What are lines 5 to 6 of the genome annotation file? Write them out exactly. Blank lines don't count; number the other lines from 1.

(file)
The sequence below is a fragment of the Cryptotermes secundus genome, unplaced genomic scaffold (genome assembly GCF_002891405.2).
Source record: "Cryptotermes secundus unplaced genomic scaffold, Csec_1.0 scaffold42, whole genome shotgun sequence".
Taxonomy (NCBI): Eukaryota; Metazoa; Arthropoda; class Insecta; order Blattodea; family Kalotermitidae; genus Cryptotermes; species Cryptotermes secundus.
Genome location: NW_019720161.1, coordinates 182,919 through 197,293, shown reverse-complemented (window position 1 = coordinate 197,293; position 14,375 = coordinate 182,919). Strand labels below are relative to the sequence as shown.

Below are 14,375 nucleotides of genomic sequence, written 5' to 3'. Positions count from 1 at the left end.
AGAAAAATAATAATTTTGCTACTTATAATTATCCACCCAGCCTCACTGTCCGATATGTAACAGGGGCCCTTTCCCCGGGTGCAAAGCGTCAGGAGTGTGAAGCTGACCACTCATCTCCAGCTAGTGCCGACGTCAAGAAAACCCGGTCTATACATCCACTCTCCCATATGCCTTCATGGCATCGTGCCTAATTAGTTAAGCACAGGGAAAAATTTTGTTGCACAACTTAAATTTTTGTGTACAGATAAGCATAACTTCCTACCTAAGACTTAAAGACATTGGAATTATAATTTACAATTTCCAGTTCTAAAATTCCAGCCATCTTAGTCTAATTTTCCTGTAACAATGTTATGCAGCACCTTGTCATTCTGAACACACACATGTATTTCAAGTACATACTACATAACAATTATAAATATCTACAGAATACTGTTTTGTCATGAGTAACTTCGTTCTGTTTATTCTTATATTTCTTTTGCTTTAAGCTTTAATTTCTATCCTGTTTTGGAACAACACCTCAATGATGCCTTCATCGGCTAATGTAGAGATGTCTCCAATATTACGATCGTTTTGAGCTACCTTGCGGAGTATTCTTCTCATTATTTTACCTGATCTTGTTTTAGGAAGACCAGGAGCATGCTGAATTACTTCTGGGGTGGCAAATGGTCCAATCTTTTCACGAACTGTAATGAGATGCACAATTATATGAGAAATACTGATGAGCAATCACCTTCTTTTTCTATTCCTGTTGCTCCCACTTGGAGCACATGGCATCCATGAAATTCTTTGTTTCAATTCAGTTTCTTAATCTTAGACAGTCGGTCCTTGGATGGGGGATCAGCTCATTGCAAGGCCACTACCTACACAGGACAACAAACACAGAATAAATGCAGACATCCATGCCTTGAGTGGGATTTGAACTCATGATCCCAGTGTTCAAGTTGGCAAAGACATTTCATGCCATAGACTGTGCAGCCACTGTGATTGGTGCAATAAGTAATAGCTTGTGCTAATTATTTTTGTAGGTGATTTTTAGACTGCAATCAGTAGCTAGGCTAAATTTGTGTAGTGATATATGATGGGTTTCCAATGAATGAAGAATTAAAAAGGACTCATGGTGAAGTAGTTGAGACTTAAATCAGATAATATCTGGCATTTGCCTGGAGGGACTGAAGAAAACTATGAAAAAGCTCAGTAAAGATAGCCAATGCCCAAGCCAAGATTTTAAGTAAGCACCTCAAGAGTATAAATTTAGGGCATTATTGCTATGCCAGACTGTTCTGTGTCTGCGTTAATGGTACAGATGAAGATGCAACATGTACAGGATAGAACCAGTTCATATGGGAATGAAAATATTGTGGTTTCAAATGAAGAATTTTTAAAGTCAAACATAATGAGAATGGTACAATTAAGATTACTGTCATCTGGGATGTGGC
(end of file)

Below are 14,375 nucleotides of genomic sequence, written 5' to 3'. Positions count from 1 at the left end.
AGAAAAATAATAATTTTGCTACTTATAATTATCCACCCAGCCTCACTGTCCGATATGTAACAGGGGCCCTTTCCCCGGGTGCAAAGCGTCAGGAGTGTGAAGCTGACCACTCATCTCCAGCTAGTGCCGACGTCAAGAAAACCCGGTCTATACATCCACTCTCCCATATGCCTTCATGGCATCGTGCCTAATTAGTTAAGCACAGGGAAAAATTTTGTTGCACAACTTAAATTTTTGTGTACAGATAAGCATAACTTCCTACCTAAGACTTAAAGACATTGGAATTATAATTTACAATTTCCAGTTCTAAAATTCCAGCCATCTTAGTCTAATTTTCCTGTAACAATGTTATGCAGCACCTTGTCATTCTGAACACACACATGTATTTCAAGTACATACTACATAACAATTATAAATATCTACAGAATACTGTTTTGTCATGAGTAACTTCGTTCTGTTTATTCTTATATTTCTTTTGCTTTAAGCTTTAATTTCTATCCTGTTTTGGAACAACACCTCAATGATGCCTTCATCGGCTAATGTAGAGATGTCTCCAATATTACGATCGTTTTGAGCTACCTTGCGGAGTATTCTTCTCATTATTTTACCTGATCTTGTTTTAGGAAGACCAGGAGCATGCTGAATTACTTCTGGGGTGGCAAATGGTCCAATCTTTTCACGAACTGTAATGAGATGCACAATTATATGAGAAATACTGATGAGCAATCACCTTCTTTTTCTATTCCTGTTGCTCCCACTTGGAGCACATGGCATCCATGAAATTCTTTGTTTCAATTCAGTTTCTTAATCTTAGACAGTCGGTCCTTGGATGGGGGATCAGCTCATTGCAAGGCCACTACCTACACAGGACAACAAACACAGAATAAATGCAGACATCCATGCCTTGAGTGGGATTTGAACTCATGATCCCAGTGTTCAAGTTGGCAAAGACATTTCATGCCATAGACTGTGCAGCCACTGTGATTGGTGCAATAAGTAATAGCTTGTGCTAATTATTTTTGTAGGTGATTTTTAGACTGCAATCAGTAGCTAGGCTAAATTTGTGTAGTGATATATGATGGGTTTCCAATGAATGAAGAATTAAAAAGGACTCATGGTGAAGTAGTTGAGACTTAAATCAGATAATATCTGGCATTTGCCTGGAGGGACTGAAGAAAACTATGAAAAAGCTCAGTAAAGATAGCCAATGCCCAAGCCAAGATTTTAAGTAAGCACCTCAAGAGTATAAATTTAGGGCATTATTGCTATGCCAGACTGTTCTGTGTCTGCGTTAATGGTACAGATGAAGATGCAACATGTACAGGATAGAACCAGTTCATATGGGAATGAAAATATTGTGGTTTCAAATGAAGAATTTTTAAAGTCAAACATAATGAGAATGGTACAATTAAGATTACTGTCATCTGGGATGTGGC